1924 Mercedes-Benz 11/40 Tourer

The Tourer’s story takes many twists and turns over the last century. Image: JR Ross.

“One of the unusual features of the car is that there’s no driver’s door,” he explains. “Instead, you hop in from the left-hand side, presumably because there’s a lot of gear and handbrake control items in the way of hopping in or out on the right-hand side.”

Bruce’s trusty folder charts the Tourer’s history in uncanny detail, tracing its journey from Ballarat to the Melbourne suburb of Preston, then north to NSW. Over the course of several owners, the car eventually wound up at Sydney’s Yorkstar Motors in complete but neglected condition. Here, the ‘apprentice master’, Klaus Sayer oversaw the Tourer’s first restoration, and in 1979, it completed a rally to Coffs Harbour.

Later, when Yorkstar Motors was sold, the Tourer became the property of Mercedes-Benz Australia, and in 2000 underwent another restoration at the hands of renowned Australian classic car restoration specialist, Sleeping Beauties. It was around this time the car’s exterior was repainted its current blue and white.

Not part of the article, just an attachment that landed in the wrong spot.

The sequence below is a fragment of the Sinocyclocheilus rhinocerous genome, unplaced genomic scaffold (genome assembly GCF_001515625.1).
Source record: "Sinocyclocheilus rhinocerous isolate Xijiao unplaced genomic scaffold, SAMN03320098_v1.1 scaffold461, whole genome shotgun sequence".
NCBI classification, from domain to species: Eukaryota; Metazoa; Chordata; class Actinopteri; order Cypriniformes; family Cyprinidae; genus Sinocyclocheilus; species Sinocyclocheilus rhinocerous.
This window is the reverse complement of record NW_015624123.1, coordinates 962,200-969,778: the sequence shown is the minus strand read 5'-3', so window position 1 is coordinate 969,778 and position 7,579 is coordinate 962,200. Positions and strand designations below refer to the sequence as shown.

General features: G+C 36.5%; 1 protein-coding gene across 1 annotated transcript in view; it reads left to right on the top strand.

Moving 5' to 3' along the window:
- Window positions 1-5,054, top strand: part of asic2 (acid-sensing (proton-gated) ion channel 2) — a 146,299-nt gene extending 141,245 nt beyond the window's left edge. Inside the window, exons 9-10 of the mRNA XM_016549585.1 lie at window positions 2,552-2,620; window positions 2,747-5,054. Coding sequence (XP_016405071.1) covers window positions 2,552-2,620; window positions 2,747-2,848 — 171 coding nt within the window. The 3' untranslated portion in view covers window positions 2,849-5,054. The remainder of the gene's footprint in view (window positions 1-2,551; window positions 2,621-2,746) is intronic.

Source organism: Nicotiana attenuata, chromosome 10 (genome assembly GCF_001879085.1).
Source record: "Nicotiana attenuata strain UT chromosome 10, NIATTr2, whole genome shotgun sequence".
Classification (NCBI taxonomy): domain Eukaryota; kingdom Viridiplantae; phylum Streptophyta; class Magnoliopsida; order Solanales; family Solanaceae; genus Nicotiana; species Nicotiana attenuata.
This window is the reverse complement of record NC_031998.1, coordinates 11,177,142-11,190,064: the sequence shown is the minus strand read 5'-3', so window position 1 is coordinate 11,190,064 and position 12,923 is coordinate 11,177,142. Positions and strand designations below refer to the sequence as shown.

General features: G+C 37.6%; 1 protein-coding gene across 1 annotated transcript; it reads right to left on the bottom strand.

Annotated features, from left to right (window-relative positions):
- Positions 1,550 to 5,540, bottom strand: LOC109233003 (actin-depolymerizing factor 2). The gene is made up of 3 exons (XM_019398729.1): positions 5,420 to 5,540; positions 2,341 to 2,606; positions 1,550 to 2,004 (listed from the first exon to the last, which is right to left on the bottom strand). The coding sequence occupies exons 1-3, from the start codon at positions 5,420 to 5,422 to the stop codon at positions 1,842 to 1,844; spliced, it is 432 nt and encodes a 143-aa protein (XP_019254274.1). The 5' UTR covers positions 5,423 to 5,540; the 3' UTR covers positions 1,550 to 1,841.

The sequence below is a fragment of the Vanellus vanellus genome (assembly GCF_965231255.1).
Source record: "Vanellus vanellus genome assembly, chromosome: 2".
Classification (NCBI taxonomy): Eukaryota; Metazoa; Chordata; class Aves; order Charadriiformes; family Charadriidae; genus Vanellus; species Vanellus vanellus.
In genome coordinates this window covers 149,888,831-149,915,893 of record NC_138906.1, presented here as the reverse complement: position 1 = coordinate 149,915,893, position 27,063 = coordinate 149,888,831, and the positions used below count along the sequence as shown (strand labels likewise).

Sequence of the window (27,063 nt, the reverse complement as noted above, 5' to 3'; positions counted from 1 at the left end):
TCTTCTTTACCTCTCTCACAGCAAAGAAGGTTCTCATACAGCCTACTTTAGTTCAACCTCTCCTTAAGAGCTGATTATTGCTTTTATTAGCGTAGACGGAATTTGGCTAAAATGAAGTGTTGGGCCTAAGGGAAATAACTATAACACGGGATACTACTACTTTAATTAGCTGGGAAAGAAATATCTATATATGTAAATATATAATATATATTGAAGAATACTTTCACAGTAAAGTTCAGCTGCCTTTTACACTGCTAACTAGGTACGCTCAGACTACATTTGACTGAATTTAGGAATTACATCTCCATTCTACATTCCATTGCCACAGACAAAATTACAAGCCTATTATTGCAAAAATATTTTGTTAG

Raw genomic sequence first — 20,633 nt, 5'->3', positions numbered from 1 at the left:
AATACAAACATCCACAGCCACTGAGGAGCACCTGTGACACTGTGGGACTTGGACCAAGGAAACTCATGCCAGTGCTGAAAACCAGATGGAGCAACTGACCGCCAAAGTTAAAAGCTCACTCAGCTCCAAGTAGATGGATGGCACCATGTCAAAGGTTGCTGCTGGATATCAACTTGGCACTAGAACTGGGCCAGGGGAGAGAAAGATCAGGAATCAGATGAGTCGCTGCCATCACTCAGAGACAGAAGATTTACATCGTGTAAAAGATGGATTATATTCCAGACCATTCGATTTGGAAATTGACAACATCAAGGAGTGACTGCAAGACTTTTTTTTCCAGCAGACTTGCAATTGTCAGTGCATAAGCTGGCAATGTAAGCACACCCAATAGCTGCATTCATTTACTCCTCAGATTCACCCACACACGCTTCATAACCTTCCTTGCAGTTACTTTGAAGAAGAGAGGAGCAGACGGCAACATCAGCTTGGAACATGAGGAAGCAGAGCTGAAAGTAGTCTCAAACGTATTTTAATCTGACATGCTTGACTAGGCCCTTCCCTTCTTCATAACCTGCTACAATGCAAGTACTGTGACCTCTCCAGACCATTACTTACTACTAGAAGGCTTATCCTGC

There were more twists and turns, including a 15-year stint sitting largely forgotten on the upper floor of a Melbourne dealership, before it finally came under Bruce’s wing in 2017.

Back on the road

These days the 11/40 Tourer is a passion project for Bruce and a small group of staff at Mercedes-Benz Australia, including media relations and product communications manager, Ryan Lewis. There is a clear determination to get the classic Benz back on the road again, with Ryan describing the vintage machine as “a great way for people to interact with the history of the brand.”

“I admire the fact it has been in Australia since new, and has managed to survive some incredible things during that time, yet it’s still in the amazing condition that it’s in today. It’s obviously had restoration work done along the way but it’s still completely representative of what motoring was like in the 1920s,” he said.

“It’s just brilliant to have something tangible that represents where the brand has come from, and to be able to look at the way things were done. It takes time to develop brand heritage, and it’s something that’s important to Mercedes-Benz. This car, being nearly 100 years old is a great asset for us to have and to maintain and make available for people to see in the future.”

Find out more about the Mercedes-Benz Club of Victoria here.

By Jonathan Weller